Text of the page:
1. Propane Installation and Use
If you want to have heat or hot water in your van, propane is a great way to go. With careful installation and use, indoor propane use is as safe as using a gas grill at a summer barbecue. There are 5 main principles to follow when using propane appliances in a small space:
- Have the propane tank in a vented enclosure (hole in the bottom of the enclosure, propane is denser than air).
- Regularly check all plumbing connections with soapy water. Never check for leaks with a lighter. It would be ideal to have a professional do all the plumbing installation or check the connections after installation.
- Keep the living space vented when propane appliances are in use, unless the appliance has a designated exhaust that goes out the vehicle.
- Have a CO detector (link) and fire extinguisher (link) or fire suppressant (link) in the van.
- Cut off propane to the appliances when they are not in use. Having a car accident that damages a propane line while it’s active can have catastrophic consequences.
There are several types of fittings used for propane. The type 1, or ACME, fitting is the most common, which is the main connection on a 20 or 10lb propane tank; how you might connect a grill hose to the tank. Then there are standard threaded ‘NPT’ fittings, which require yellow PTFE tape (link). There are flared and quick disconnect fittings that do not require PTFE tape. And then there are compression fittings (also don’t need PTFE tape); these connect to copper tubing (link).
Propane can be channeled through copper tubing, black hoses (like a gas grill hose), black ductile iron, and CSST corrugated stainless steel tubing. Copper tubing (link) is best suited for a van, as it’s easy to cut and more malleable for easy routing.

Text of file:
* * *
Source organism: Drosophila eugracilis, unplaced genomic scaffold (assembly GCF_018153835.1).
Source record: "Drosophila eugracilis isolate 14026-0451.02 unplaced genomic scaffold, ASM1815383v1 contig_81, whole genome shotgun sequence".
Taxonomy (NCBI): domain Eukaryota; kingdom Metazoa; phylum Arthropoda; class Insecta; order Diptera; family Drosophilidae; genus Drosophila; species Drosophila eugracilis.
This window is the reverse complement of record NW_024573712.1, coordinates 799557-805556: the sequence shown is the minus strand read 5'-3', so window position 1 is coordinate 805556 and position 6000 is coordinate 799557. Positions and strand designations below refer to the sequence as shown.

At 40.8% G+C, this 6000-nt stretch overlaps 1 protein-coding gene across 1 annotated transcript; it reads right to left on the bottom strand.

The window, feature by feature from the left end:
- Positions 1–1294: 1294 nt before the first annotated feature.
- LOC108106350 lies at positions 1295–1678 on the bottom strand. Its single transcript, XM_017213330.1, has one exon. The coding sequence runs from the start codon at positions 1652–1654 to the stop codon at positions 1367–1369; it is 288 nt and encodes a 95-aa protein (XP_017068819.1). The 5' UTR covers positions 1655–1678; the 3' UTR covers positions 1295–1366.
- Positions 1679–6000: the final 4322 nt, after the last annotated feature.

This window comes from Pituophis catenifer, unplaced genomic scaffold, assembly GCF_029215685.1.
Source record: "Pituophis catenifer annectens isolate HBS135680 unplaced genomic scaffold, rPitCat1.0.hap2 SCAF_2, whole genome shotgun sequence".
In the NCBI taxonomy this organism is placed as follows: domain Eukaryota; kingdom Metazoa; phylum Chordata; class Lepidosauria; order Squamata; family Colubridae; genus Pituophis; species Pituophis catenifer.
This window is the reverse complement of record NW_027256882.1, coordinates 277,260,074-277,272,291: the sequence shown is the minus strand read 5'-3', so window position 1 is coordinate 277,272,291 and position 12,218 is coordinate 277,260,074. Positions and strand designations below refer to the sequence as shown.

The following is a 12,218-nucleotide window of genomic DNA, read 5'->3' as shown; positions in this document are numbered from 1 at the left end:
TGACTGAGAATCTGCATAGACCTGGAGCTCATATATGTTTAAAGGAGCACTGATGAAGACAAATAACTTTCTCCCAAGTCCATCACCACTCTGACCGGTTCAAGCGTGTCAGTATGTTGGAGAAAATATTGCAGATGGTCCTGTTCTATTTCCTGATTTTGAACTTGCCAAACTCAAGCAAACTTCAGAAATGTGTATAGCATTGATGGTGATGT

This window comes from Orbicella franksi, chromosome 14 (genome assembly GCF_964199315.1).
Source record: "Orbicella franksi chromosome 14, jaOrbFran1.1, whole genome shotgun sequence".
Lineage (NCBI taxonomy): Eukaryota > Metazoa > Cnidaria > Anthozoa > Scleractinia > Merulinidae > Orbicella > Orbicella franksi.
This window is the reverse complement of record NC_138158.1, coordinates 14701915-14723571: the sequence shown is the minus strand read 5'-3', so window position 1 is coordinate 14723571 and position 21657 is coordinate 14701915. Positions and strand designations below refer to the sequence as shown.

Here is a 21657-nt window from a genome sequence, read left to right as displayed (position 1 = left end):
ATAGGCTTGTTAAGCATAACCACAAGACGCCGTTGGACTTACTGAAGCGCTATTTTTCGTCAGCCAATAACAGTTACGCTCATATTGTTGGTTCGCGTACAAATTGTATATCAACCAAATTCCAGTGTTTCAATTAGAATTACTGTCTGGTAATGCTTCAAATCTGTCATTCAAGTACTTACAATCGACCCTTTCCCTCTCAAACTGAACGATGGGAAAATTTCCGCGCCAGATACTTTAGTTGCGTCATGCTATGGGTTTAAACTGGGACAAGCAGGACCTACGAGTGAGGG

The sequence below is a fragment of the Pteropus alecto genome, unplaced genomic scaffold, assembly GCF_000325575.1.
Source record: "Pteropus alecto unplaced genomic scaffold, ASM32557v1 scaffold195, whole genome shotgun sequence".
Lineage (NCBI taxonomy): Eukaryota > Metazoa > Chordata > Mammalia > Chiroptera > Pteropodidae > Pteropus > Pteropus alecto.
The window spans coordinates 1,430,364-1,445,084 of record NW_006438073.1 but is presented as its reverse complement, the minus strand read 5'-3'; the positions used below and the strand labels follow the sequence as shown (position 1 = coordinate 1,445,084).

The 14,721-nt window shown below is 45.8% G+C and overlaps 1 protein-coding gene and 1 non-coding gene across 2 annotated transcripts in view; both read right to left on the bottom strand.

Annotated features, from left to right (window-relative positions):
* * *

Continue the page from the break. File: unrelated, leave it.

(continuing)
As mentioned above, there are other options for heat. It’s possible to install a woodburning stove (link) in a van or bus, as long as it’s a certain distance from any walls or furniture, and there’s an exhaust through the vehicle roof.
Some heaters (ie. Espar air heater) can be connected directly to the vehicle fuel source. This can make life easier, since you wouldn’t have to deal with a 2nd fuel source.
It’s possible to heat food with electricity, but you’d need a ridiculous amount of solar panel wattage and battery storage for a space heater or hot water heater.
Installation of a heater can be avoided if you have a good sleeping bag and find it easier to travel with a warmer climate.
A low investment heater installation would be using a Mr Buddy Heater (link). They run on 1 lb propane tanks and are safe to use indoors. The only downside is that it creates condensation, so a window should be cracked open to avoid a damp van, although that drastically reduces the heating efficiency.
A Propex HS2000 forced air heater (link) runs on propane. They’re expensive (~$700), but have a separate intake and exhaust to the outside of the van so condensation isn’t produced. It runs on a thermostat so you can leave it on all night, and it will regulate the temperature by turning on when it gets too cold. Installation for my Propex heater required a dual stage regulator, several fittings, a propane hose, and copper tubing; this is covered in my ebook.
A complex propane system isn’t needed for cooking. You can use a backpacking stove (link), a camping stove that uses 1lb propane tanks (link), or skip the stove altogether. There’s even a stove/oven combo (link). Electricity isn’t as efficient as propane or gas for heating and cooking, but it can be used if you can afford an extensive solar panel and battery setup. There are RV microwaves (link) and RV induction cooktops (link) that require lower wattage than standard microwaves and induction stoves.
4. Hot Water Heater
To avoid having a separate water tank for hot water, an instantaneous hot water heater is ideal for vehicle dwelling. They typically run on propane and require a pump for sufficient water flow. Propane tankless water heaters aren’t meant for indoor use, so it’s important to install a vent directly over it if it’s to be used inside. I got an Eccotemp L5 hot water heater (link) that came with a full kit for a simple installation, which is covered in my ebook.